Since Puerto Rican evacuees started arriving in Philadelphia last fall following Hurricane Maria, the Philadelphia Housing Authority has had the ability to house up to 50 of them and move even more people to the top of the public housing waiting list.
But Mayor Kenney’s administration has declined to use the available housing for evacuees from Puerto Rico, except for two families.
“We stand ready to help, as we have since the hurricane struck, but we haven’t received the referrals,” said Nichole Tillman, spokeswoman for the Housing authority.
The housing authority gave the Kenney administration the power, under a “special preference” program, to refer up to 50 families who were victims of a natural disaster for rental assistance. Officials referred two families who arrived shortly after the hurricane, but no one else.
City officials say they want to be fair to the many others in need who have been waiting for housing.
“PHA has a waiting list that is in some cases years long. If we moved the Puerto Rican evacuees to the top of the list, we are essentially telling those folks, who have waited years, ‘You have to wait longer,’” said Brian Abernathy, first deputy managing director. “Given the housing crisis and the state of PHA, we don’t think that’s appropriate.”
More than 2,000 evacuees have relocated to Philadelphia since the Sept. 20 hurricane devastated the island. Many of them have not been able to secure jobs or housing and only some have received housing assistance from the Federal Emergency Management Agency. Some evacuees are living in basements and cramped apartments due to what they say is unavailability of public housing.
But the Housing Authority created two programs specifically for cases such as these in which families are displaced and in need of housing due to a natural disaster.
A “super preference program” moves victims of federally declared disasters to the top of the agency’s public housing wait list. The victims must be able to prove they were displaced by the disaster. For both programs, families also have to meet income and other eligibility requirements.
Advocates for the Puerto Rican evacuees have been asking city and state officials to help them with housing.
Charito Morales, a nurse and advocate who led the call at a Monday news conference for local action, said Thursday that she doesn’t understand why the city won’t make use of “this opportunity,” referring to the Housing Authority’s emergency housing programs.
“The evacuees didn’t ask to come here. They left everything because of a disaster. They don’t know where to go or where to live. They don’t know how to navigate the system. All they need right now is a house until they can learn to navigate the city,” Morales said, adding that if the the evacuees found jobs that paid enough to pay rent on their own, they would do that.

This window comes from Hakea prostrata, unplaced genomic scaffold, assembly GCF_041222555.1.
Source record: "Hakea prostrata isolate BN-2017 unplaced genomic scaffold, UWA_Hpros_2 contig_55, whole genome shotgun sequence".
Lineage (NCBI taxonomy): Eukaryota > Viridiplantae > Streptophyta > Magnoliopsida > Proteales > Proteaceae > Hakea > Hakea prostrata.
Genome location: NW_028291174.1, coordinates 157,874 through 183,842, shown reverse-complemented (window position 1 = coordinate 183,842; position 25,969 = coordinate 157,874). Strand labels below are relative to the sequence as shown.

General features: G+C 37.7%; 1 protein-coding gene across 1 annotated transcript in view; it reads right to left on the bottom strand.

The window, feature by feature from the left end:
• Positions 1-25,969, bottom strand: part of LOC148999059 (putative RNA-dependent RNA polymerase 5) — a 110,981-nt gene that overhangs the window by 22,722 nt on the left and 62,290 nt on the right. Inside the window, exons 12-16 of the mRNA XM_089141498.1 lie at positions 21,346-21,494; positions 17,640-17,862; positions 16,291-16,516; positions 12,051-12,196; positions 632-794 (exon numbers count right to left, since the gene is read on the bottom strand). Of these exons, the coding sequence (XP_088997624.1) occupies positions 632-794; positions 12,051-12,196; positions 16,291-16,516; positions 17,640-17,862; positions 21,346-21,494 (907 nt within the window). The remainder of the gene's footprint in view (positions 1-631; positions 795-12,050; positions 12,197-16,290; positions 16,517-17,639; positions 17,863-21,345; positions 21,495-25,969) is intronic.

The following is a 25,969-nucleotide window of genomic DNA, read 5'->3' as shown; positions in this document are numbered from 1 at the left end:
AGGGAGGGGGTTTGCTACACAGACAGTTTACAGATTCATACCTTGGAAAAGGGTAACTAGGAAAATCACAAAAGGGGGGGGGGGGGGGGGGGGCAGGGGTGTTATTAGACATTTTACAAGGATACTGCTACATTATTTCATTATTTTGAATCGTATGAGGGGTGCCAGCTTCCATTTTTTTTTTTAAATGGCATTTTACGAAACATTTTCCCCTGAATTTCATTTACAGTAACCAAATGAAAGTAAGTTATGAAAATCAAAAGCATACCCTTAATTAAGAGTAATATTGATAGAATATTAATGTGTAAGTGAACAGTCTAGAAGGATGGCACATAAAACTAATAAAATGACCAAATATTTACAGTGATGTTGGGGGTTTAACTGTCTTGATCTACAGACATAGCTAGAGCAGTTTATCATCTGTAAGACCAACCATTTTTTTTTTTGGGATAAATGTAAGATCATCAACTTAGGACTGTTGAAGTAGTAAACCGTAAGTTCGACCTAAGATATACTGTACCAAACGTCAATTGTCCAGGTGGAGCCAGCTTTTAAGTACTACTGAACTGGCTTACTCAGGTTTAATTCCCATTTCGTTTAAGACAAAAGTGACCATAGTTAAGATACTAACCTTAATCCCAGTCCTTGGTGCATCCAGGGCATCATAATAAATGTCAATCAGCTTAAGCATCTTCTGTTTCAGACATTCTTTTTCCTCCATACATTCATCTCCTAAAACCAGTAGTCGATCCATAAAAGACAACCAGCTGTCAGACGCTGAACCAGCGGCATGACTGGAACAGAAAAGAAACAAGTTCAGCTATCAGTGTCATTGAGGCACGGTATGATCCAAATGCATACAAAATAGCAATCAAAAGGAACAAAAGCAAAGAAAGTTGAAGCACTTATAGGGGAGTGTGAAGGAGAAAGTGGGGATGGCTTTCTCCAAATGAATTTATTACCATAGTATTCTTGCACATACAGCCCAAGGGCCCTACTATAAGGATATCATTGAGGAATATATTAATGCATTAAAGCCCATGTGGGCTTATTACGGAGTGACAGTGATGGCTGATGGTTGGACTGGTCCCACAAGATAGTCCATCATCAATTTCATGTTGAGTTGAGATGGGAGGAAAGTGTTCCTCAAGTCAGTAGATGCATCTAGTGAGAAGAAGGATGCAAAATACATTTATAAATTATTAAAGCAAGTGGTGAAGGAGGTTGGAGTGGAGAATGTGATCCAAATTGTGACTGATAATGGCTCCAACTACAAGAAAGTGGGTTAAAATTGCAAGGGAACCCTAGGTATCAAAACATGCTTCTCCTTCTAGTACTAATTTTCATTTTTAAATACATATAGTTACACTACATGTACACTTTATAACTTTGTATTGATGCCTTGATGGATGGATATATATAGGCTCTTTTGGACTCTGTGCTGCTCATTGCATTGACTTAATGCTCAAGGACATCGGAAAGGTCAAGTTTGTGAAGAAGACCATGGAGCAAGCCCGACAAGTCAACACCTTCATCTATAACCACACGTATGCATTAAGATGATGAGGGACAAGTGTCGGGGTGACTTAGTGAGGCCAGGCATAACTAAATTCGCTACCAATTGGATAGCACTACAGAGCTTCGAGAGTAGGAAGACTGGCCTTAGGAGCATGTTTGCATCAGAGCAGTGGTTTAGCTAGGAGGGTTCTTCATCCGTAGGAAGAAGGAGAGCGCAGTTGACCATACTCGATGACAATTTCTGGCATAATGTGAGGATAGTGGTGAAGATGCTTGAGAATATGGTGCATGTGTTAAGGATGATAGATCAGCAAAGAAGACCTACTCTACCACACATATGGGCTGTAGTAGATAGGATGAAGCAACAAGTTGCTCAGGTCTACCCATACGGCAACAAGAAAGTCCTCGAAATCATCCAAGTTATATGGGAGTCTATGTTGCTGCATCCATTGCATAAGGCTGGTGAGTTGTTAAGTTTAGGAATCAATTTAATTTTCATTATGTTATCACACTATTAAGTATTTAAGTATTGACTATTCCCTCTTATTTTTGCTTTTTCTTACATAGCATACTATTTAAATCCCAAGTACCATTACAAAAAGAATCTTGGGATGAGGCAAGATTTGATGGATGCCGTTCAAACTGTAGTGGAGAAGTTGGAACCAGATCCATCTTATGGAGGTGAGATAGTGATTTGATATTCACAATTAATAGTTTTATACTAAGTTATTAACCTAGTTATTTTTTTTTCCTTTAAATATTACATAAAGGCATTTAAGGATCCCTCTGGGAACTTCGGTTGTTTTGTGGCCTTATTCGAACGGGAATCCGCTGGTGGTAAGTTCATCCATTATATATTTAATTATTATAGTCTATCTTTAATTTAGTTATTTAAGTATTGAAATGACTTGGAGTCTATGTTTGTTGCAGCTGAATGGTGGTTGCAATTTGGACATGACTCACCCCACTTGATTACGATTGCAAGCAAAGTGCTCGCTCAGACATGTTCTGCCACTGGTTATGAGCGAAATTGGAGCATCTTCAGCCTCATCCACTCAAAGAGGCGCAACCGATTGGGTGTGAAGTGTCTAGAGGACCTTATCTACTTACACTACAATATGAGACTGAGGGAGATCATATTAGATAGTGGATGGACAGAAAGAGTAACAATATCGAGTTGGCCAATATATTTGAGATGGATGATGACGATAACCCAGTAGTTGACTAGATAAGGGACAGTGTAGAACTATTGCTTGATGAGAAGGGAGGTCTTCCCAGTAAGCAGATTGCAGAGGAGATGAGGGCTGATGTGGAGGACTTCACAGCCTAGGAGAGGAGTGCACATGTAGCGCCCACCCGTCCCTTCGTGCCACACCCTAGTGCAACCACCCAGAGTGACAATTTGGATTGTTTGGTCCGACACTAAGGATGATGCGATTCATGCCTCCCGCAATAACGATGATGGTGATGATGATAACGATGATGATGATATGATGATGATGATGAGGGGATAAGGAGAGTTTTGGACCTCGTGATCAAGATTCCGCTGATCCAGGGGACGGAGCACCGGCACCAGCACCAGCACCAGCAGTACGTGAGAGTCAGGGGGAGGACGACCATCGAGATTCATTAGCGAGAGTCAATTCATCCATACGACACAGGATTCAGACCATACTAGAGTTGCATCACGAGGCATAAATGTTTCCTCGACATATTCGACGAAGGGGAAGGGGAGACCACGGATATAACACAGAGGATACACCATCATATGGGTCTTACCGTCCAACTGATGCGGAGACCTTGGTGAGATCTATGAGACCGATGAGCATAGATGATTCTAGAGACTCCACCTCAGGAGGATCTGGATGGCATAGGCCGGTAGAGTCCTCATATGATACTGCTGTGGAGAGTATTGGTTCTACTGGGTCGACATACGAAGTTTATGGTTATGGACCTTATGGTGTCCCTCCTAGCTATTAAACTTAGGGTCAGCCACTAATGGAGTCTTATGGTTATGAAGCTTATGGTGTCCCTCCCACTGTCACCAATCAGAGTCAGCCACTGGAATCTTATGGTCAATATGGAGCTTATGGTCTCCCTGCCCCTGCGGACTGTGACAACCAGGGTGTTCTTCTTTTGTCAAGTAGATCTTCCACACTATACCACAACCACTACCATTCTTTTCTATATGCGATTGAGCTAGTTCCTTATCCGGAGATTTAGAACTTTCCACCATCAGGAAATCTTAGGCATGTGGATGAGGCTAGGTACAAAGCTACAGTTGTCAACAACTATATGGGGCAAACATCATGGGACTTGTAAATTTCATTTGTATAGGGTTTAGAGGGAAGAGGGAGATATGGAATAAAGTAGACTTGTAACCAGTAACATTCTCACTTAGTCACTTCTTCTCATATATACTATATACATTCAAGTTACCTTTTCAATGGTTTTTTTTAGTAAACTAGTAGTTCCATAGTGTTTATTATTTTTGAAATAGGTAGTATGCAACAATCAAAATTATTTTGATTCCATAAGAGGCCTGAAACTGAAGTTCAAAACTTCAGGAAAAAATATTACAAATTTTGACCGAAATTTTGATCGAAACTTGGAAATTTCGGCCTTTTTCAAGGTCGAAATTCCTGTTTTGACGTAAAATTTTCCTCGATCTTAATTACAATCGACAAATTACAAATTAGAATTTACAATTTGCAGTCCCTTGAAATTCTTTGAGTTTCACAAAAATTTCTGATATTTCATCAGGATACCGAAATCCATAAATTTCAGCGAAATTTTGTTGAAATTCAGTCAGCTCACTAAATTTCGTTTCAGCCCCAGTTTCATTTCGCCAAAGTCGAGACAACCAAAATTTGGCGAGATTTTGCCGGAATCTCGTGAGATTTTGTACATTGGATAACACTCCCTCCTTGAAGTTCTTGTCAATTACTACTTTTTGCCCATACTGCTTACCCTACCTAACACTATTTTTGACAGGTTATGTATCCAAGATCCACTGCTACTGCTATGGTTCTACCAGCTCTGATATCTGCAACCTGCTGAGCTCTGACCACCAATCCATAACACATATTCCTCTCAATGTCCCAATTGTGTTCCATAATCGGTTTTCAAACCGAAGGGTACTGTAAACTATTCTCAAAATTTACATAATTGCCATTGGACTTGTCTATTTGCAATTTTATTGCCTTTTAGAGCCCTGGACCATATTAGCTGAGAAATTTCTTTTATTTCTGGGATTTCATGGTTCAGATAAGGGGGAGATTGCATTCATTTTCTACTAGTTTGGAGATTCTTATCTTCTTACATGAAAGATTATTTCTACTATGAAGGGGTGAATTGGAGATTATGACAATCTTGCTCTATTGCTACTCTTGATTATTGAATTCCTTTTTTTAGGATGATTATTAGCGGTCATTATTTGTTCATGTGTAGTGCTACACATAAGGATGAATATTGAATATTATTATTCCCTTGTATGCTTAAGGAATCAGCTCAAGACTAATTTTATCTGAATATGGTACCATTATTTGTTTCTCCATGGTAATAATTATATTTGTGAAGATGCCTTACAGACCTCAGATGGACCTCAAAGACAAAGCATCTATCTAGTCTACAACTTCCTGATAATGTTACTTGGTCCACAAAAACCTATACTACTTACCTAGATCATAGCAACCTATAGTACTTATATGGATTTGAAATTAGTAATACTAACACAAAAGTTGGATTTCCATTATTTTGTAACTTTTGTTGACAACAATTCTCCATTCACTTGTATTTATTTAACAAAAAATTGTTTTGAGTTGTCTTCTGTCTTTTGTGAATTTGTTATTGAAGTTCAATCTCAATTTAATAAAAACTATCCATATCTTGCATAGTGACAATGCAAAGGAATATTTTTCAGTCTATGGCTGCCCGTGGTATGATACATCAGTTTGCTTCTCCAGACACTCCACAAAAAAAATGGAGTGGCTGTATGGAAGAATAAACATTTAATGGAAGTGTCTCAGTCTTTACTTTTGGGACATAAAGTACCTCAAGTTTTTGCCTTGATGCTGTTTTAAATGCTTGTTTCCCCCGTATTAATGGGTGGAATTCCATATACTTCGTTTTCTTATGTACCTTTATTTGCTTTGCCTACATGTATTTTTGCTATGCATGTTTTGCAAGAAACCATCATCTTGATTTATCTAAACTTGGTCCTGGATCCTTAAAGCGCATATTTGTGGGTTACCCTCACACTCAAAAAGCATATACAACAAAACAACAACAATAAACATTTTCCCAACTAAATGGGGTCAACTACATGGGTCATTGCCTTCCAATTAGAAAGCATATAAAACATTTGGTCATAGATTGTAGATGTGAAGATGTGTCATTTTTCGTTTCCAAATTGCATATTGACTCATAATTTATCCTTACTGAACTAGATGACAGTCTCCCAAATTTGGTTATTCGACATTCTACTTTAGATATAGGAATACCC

Will Gonzalez, executive director of the nonprofit Ceiba, which has held legal workshops to help evacuees apply for FEMA aid, said he was “extremely disappointed” with city officials who didn’t activate the preference programs for the hundreds of displaced Puerto Ricans who came to Philadelphia with nothing but a suitcase.
The Office of Emergency Management “was looking at people — at evacuees — in the eyes and telling them, knowing their needs, ‘We don’t have housing.’ To me, that is disturbing. Especially during the Christmas season, that’s being a Scrooge,” Gonzalez said.
The city’s emergency management office opened a Disaster Assistance Services Center between Oct. 11 and Dec. 20 to help evacuees register with FEMA and other services such as welfare, food stamps and driver’s licenses.
For housing, the center referred those who had lived in public housing in Puerto Rico to the Housing Authority, and it was able to settle four families that had housing vouchers on the island into Philadelphia public housing stock, Tillman said.
Abernathy said that Hurricane Maria was a “horrible tragedy” but added that, “Being homeless is also traumatic.”
“We are the poorest big city in the country,” he said. “We do have to balance the needs of the poor and the needs of evacuees of Puerto Rico … Asking us to pick Puerto Rican evacuees vs. a poor family from North Philadelphia is an impossible choice.”
The executive committee for Unidos Pa PR, a group that was created in the aftermath of Hurricane Maria and has raised more than $400,000 to help the recovery on the island, said that for the past five months it has been working with city agencies, nonprofits and the Kenney administration to create a long-term recovery plan for the evacuees.
“We are however, very frustrated…[about] the internal decision not to utilize the presidential natural disaster declaration that would allow qualifying Puerto Rican families to access public housing as it is done for our veterans, homeless and other emergencies,” the committee said in a statement.
Abernathy also expressed frustration that a long-term recovery committee has not yet been set up. He suggested that the debate on whether the city should allow evacuees to move up to the front of the line should be decided by such a committee.
Abernathy said he and the administration want FEMA to do more in helping the evacuees.
“To ask local government to put it on their back is unfair,” Abernathy said.
Advocates for the evacuees say each level of government — local, state and federal — must do its part.
“Philadelphia as a whole cannot shoulder the sole financial burden of evacuee resettlement,” Ana Montañez, one of the activists who planned Monday’s demonstration. “Mayor Kenney and Gov. Wolf, however, are responsible for leading effective resource delivery across local agencies, which has been appalling.”
The Pennsylvania Housing Finance Agency also alerted all owners of properties that received Low Income Housing Tax Credits that they may give preference to Hurricane Maria evacuees for temporary housing through May 31, 2019.